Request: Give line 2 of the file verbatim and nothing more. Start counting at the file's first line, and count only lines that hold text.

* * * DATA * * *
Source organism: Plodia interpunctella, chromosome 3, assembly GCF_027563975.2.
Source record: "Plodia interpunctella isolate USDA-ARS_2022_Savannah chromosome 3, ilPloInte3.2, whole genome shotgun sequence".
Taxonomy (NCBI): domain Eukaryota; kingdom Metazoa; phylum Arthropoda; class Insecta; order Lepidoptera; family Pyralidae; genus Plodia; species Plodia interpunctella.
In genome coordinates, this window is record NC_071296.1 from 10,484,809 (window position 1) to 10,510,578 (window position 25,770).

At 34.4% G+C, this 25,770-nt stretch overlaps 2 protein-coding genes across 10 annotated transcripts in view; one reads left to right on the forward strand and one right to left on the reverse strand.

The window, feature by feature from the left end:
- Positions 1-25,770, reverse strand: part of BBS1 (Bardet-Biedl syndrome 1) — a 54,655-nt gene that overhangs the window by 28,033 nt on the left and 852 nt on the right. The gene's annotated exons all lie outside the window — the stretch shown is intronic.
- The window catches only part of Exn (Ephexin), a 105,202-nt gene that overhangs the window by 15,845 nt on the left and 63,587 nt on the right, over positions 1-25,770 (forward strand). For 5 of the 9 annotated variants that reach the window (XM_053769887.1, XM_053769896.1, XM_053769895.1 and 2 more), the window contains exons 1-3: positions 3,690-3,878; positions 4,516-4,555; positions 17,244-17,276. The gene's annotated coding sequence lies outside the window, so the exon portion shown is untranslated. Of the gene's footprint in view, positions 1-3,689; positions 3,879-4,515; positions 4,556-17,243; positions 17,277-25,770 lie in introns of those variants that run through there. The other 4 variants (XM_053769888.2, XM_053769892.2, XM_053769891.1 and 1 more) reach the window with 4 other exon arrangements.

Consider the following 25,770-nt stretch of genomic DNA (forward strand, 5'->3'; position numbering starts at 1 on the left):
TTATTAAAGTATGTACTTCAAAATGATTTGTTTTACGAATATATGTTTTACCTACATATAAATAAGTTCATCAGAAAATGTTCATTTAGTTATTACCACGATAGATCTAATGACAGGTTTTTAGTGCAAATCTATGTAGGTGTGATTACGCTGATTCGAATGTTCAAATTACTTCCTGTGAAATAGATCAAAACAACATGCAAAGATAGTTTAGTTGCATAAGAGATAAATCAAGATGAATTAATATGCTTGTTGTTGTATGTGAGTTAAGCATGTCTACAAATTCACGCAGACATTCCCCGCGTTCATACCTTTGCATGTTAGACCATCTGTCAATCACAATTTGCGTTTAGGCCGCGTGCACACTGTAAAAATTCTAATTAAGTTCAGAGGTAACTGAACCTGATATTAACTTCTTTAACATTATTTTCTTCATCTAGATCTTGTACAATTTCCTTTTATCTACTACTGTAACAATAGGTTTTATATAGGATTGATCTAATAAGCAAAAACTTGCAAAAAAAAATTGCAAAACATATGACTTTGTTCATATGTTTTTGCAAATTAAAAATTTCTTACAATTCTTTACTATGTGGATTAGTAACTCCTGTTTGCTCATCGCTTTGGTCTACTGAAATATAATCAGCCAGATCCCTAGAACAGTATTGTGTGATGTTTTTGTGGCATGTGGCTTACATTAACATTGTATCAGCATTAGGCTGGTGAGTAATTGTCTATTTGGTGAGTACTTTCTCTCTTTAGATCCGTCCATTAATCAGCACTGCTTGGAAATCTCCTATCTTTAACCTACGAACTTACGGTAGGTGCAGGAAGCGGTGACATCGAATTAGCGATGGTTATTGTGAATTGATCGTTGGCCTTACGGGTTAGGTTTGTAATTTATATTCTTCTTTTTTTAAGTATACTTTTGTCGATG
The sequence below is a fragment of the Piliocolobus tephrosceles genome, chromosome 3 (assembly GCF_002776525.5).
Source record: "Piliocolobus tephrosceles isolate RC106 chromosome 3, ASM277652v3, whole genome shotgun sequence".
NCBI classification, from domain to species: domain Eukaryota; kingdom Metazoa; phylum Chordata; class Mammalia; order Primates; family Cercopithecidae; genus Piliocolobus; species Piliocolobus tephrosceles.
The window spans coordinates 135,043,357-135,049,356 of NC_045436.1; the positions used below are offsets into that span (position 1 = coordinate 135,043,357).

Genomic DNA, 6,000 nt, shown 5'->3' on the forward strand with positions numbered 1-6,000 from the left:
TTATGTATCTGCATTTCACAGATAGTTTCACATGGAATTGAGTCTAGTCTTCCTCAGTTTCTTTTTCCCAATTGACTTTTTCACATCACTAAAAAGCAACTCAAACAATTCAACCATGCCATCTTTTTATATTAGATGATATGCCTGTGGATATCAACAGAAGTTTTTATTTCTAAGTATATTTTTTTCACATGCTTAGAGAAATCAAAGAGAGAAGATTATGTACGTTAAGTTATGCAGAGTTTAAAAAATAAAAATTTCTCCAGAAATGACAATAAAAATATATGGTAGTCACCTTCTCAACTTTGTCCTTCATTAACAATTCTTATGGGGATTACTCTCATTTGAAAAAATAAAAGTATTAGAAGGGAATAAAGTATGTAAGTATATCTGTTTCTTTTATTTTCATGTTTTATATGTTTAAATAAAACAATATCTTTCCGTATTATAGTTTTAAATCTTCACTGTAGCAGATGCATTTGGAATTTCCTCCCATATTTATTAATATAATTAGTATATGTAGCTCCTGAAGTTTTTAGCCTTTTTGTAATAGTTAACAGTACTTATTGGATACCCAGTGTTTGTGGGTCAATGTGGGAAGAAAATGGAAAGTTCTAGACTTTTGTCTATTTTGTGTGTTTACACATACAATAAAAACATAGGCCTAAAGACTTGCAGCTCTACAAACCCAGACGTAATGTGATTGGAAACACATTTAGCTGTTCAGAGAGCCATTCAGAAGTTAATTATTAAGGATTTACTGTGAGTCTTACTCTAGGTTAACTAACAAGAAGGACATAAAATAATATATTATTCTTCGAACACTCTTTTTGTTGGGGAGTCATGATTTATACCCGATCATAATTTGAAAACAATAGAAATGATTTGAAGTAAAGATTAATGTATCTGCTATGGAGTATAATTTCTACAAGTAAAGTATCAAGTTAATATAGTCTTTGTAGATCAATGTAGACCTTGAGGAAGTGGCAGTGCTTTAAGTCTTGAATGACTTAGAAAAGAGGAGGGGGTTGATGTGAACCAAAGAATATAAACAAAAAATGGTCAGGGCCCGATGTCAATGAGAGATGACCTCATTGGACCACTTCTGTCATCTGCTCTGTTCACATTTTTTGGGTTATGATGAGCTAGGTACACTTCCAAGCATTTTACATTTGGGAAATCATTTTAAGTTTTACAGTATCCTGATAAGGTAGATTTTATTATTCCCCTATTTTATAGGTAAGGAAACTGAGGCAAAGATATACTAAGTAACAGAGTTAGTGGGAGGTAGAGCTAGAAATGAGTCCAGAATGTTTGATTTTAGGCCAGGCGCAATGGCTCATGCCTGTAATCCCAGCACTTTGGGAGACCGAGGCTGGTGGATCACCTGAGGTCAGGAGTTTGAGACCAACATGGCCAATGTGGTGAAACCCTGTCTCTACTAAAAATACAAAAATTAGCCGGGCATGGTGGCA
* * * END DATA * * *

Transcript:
Source record: "Plodia interpunctella isolate USDA-ARS_2022_Savannah chromosome 3, ilPloInte3.2, whole genome shotgun sequence".